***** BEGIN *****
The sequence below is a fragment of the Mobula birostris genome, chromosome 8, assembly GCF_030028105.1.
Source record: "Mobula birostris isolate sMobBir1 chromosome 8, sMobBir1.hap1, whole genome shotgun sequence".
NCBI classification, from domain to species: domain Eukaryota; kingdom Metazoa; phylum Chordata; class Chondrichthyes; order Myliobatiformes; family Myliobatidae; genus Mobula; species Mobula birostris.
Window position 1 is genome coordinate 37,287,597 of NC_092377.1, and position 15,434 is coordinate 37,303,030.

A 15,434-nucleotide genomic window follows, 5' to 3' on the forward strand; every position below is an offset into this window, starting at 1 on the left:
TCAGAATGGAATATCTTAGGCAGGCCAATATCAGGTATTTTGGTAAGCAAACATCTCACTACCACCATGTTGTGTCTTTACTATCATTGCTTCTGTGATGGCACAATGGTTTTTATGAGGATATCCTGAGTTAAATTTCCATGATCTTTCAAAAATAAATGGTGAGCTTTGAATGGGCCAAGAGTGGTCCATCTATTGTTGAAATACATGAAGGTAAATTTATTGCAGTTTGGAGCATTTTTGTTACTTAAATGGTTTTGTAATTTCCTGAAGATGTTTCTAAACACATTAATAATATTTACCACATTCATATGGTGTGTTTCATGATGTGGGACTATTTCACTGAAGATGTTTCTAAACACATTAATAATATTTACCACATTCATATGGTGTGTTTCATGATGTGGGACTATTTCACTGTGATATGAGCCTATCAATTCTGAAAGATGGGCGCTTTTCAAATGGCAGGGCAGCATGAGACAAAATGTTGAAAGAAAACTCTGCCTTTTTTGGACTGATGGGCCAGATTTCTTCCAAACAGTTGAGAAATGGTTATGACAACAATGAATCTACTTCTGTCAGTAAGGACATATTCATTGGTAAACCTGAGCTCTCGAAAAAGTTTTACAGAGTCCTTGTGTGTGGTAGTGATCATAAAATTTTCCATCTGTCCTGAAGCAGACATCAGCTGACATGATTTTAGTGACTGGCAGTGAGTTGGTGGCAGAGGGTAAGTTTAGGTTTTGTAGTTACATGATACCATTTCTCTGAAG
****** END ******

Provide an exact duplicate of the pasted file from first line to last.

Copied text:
The sequence below is a fragment of the Mobula birostris genome, chromosome 8, assembly GCF_030028105.1.
Source record: "Mobula birostris isolate sMobBir1 chromosome 8, sMobBir1.hap1, whole genome shotgun sequence".
NCBI classification, from domain to species: domain Eukaryota; kingdom Metazoa; phylum Chordata; class Chondrichthyes; order Myliobatiformes; family Myliobatidae; genus Mobula; species Mobula birostris.
Window position 1 is genome coordinate 37,287,597 of NC_092377.1, and position 15,434 is coordinate 37,303,030.

A 15,434-nucleotide genomic window follows, 5' to 3' on the forward strand; every position below is an offset into this window, starting at 1 on the left:
TCAGAATGGAATATCTTAGGCAGGCCAATATCAGGTATTTTGGTAAGCAAACATCTCACTACCACCATGTTGTGTCTTTACTATCATTGCTTCTGTGATGGCACAATGGTTTTTATGAGGATATCCTGAGTTAAATTTCCATGATCTTTCAAAAATAAATGGTGAGCTTTGAATGGGCCAAGAGTGGTCCATCTATTGTTGAAATACATGAAGGTAAATTTATTGCAGTTTGGAGCATTTTTGTTACTTAAATGGTTTTGTAATTTCCTGAAGATGTTTCTAAACACATTAATAATATTTACCACATTCATATGGTGTGTTTCATGATGTGGGACTATTTCACTGAAGATGTTTCTAAACACATTAATAATATTTACCACATTCATATGGTGTGTTTCATGATGTGGGACTATTTCACTGTGATATGAGCCTATCAATTCTGAAAGATGGGCGCTTTTCAAATGGCAGGGCAGCATGAGACAAAATGTTGAAAGAAAACTCTGCCTTTTTTGGACTGATGGGCCAGATTTCTTCCAAACAGTTGAGAAATGGTTATGACAACAATGAATCTACTTCTGTCAGTAAGGACATATTCATTGGTAAACCTGAGCTCTCGAAAAAGTTTTACAGAGTCCTTGTGTGTGGTAGTGATCATAAAATTTTCCATCTGTCCTGAAGCAGACATCAGCTGACATGATTTTAGTGACTGGCAGTGAGTTGGTGGCAGAGGGTAAGTTTAGGTTTTGTAGTTACATGATACCATTTCTCTGAAG